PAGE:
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Ohio Security Insurance Co. v. K R Enterprises Inc.

United States District Court, S.D. West Virginia, Bluefield

March 23, 2017

K R ENTERPRISES, INC., et al., Defendants.


          David A. Faber Senior United States District Judge.

         Pending before the court are the defendants' motions to either dismiss this action or, in the alternative, stay this case until resolution of the underlying state court action. (ECF Nos. 22, 24, and 33). For the reasons set forth below, those motions are DENIED.

         I. Factual and Procedural Background

         Plaintiff Ohio Security Insurance Company (“Ohio Security”) is an insurance company organized under the laws of New Hampshire with its principal place of business in Boston, Massachusetts. See Amended Complaint ¶ 5. Defendant K R Enterprises, Inc. (“K R Enterprises”) is a Virginia corporation with its principal place of business located in Martinsville, Virginia. See id. at ¶ 6. Defendant Jackson Hewitt, Inc. is a Virginia corporation with its principal place of business in Parsippany, New Jersey. See Id. at ¶ 7. During the relevant time period, Ohio Security issued a BusinessOwners Liability Policy to K R Enterprises, Policy Number BZS (15) 56 08 16 29. See Amended Complaint at ¶ 60. The Ohio Security Policy also included Data Compromise and CyberOne Coverage endorsements. See id. at ¶¶ 73 and 75.

         The instant dispute centers on fraudulent tax returns filed by defendant Jeremy Evans, a former employee of defendant K R Enterprises, doing business as Jackson Hewitt.[1] Specifically, former customers of K R Enterprises have alleged that Evans improperly accessed the records of K R Enterprises to obtain their personal and confidential information for the purpose of fraudulently filing their 2014 income tax returns. All of the former customers had sought assistance preparing their 2013 tax returns from K R Enterprises and their confidential information had been saved in the company's database.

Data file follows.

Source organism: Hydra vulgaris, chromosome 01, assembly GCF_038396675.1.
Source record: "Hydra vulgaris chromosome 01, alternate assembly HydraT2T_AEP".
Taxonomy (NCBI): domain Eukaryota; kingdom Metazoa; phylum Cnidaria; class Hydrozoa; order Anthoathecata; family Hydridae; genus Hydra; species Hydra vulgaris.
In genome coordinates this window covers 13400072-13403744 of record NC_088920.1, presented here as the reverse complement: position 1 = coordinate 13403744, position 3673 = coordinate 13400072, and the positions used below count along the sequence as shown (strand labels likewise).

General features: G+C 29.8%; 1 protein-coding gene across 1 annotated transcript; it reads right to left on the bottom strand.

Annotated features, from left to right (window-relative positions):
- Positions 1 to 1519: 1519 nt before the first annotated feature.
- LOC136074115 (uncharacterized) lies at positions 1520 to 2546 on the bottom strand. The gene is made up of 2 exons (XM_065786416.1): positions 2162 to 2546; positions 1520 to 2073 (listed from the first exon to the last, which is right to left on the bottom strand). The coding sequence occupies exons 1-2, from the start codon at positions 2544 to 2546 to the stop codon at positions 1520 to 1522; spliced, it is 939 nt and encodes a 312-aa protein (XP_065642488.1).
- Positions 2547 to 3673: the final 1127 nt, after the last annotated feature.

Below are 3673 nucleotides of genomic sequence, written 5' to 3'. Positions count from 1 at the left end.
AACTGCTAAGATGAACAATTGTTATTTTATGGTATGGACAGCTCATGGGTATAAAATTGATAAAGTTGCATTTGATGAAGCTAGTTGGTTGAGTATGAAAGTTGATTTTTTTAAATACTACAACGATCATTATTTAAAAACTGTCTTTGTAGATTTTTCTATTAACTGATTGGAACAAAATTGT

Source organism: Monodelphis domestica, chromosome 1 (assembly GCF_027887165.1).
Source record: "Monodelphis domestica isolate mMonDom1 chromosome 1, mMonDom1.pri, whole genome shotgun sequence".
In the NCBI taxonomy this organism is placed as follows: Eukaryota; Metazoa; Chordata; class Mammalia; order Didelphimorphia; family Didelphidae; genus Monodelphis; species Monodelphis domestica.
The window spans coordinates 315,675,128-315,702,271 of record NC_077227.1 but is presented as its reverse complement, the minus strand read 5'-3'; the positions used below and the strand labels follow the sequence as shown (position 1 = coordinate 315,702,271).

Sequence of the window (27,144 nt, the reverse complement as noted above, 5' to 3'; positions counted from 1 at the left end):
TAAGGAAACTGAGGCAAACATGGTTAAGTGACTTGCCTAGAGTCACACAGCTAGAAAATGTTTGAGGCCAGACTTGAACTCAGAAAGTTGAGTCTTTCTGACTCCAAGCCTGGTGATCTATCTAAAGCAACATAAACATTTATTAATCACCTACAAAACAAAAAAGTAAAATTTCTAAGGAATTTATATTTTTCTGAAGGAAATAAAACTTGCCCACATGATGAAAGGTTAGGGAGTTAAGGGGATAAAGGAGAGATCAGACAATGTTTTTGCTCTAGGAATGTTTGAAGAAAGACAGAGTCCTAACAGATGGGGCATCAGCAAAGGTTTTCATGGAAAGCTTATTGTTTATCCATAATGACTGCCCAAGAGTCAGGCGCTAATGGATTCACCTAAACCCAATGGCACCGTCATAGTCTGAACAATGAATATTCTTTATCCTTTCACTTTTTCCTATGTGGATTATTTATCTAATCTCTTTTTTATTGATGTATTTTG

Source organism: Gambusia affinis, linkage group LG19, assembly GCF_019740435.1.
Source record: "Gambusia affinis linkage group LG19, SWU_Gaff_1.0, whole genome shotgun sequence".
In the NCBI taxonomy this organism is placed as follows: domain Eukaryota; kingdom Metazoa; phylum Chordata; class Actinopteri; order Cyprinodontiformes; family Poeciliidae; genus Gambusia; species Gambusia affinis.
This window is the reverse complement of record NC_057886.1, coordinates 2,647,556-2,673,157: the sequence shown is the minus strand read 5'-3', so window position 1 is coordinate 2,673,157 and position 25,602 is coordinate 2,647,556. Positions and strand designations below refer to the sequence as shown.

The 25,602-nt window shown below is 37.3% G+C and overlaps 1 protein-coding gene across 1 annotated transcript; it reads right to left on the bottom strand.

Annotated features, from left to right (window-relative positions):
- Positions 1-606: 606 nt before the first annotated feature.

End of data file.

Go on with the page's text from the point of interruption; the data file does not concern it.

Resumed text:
Upon discovering Evans' conduct, these customers of K R Enterprises filed suit in the Circuit Court of McDowell County, West Virginia, against Evans, K R Enterprises, and Jackson Hewitt raising various state law claims including, but not limited to, Breach of Fiduciary Duty, Negligence, and Invasion of Privacy. There are six of these lawsuits currently pending in the McDowell County Circuit Court[2] and, as of the date these motions were filed in this court, a motion to consolidate the underlying tort cases had been filed in the state court. All of the state lawsuits allege that Evans was arrested on or about February 4, 2015, at a K R Enterprise location and that Evans admitted to police that he had used the customers' 2013 tax return information to fraudulently file 2014 tax returns in their names. For his part, Evans faces criminal charges of identity theft, attempted felony, forgery, uttering, petit larceny, and fraudulent schemes.

         On December 18, 2015, Ohio Security Insurance Company filed the instant declaratory judgment action on the basis of diversity jurisdiction pursuant to 28 U.S.C. § 1332 and, on March 14, 2016, it filed an amended complaint. Ohio Security asks this court to determine that it has no duty to defend or indemnify K R Enterprises, Evans, or Jackson Hewitt[3] under the BusinessOwners liability coverage and/or or the Data Compromise and CyberOne coverage for the six underlying lawsuits.

         Defendants' motions to dismiss and/or stay urge the court to decline to exercise its authority under the Declaratory Judgment Act in favor of allowing the issue of coverage to be resolved by the pending state actions.